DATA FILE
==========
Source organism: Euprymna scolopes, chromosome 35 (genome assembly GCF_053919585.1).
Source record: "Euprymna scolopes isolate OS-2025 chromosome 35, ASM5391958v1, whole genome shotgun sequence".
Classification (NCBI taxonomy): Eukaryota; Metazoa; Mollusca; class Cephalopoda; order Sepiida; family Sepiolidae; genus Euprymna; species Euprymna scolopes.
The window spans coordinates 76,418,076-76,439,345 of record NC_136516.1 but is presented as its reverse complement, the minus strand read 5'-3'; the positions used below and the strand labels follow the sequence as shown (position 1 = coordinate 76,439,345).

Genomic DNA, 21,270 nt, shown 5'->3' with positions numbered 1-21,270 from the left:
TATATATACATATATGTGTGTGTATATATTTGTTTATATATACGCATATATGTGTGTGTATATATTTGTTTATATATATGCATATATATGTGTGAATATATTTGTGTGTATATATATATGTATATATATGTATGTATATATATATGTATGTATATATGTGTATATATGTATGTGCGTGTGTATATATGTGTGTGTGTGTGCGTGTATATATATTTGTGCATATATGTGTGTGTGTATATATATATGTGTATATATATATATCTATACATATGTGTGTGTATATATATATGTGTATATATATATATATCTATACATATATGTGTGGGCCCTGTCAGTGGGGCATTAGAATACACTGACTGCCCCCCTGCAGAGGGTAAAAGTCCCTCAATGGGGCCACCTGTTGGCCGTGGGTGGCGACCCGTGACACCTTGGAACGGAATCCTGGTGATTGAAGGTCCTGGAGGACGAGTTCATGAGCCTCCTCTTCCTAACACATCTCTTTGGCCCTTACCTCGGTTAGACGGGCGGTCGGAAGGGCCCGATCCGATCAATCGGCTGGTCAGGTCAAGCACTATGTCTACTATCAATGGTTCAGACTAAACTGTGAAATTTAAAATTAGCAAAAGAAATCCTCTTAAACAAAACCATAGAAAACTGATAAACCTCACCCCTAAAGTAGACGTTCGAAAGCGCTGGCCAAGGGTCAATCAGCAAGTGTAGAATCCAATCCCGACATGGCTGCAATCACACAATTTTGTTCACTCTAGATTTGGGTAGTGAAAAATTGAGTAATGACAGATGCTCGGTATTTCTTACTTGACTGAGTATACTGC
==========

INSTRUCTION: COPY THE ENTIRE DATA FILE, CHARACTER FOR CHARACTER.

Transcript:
Source organism: Euprymna scolopes, chromosome 35 (genome assembly GCF_053919585.1).
Source record: "Euprymna scolopes isolate OS-2025 chromosome 35, ASM5391958v1, whole genome shotgun sequence".
Classification (NCBI taxonomy): Eukaryota; Metazoa; Mollusca; class Cephalopoda; order Sepiida; family Sepiolidae; genus Euprymna; species Euprymna scolopes.
The window spans coordinates 76,418,076-76,439,345 of record NC_136516.1 but is presented as its reverse complement, the minus strand read 5'-3'; the positions used below and the strand labels follow the sequence as shown (position 1 = coordinate 76,439,345).

Genomic DNA, 21,270 nt, shown 5'->3' with positions numbered 1-21,270 from the left:
TATATATACATATATGTGTGTGTATATATTTGTTTATATATACGCATATATGTGTGTGTATATATTTGTTTATATATATGCATATATATGTGTGAATATATTTGTGTGTATATATATATGTATATATATGTATGTATATATATATGTATGTATATATGTGTATATATGTATGTGCGTGTGTATATATGTGTGTGTGTGTGCGTGTATATATATTTGTGCATATATGTGTGTGTGTATATATATATGTGTATATATATATATCTATACATATGTGTGTGTATATATATATGTGTATATATATATATATCTATACATATATGTGTGGGCCCTGTCAGTGGGGCATTAGAATACACTGACTGCCCCCCTGCAGAGGGTAAAAGTCCCTCAATGGGGCCACCTGTTGGCCGTGGGTGGCGACCCGTGACACCTTGGAACGGAATCCTGGTGATTGAAGGTCCTGGAGGACGAGTTCATGAGCCTCCTCTTCCTAACACATCTCTTTGGCCCTTACCTCGGTTAGACGGGCGGTCGGAAGGGCCCGATCCGATCAATCGGCTGGTCAGGTCAAGCACTATGTCTACTATCAATGGTTCAGACTAAACTGTGAAATTTAAAATTAGCAAAAGAAATCCTCTTAAACAAAACCATAGAAAACTGATAAACCTCACCCCTAAAGTAGACGTTCGAAAGCGCTGGCCAAGGGTCAATCAGCAAGTGTAGAATCCAATCCCGACATGGCTGCAATCACACAATTTTGTTCACTCTAGATTTGGGTAGTGAAAAATTGAGTAATGACAGATGCTCGGTATTTCTTACTTGACTGAGTATACTGC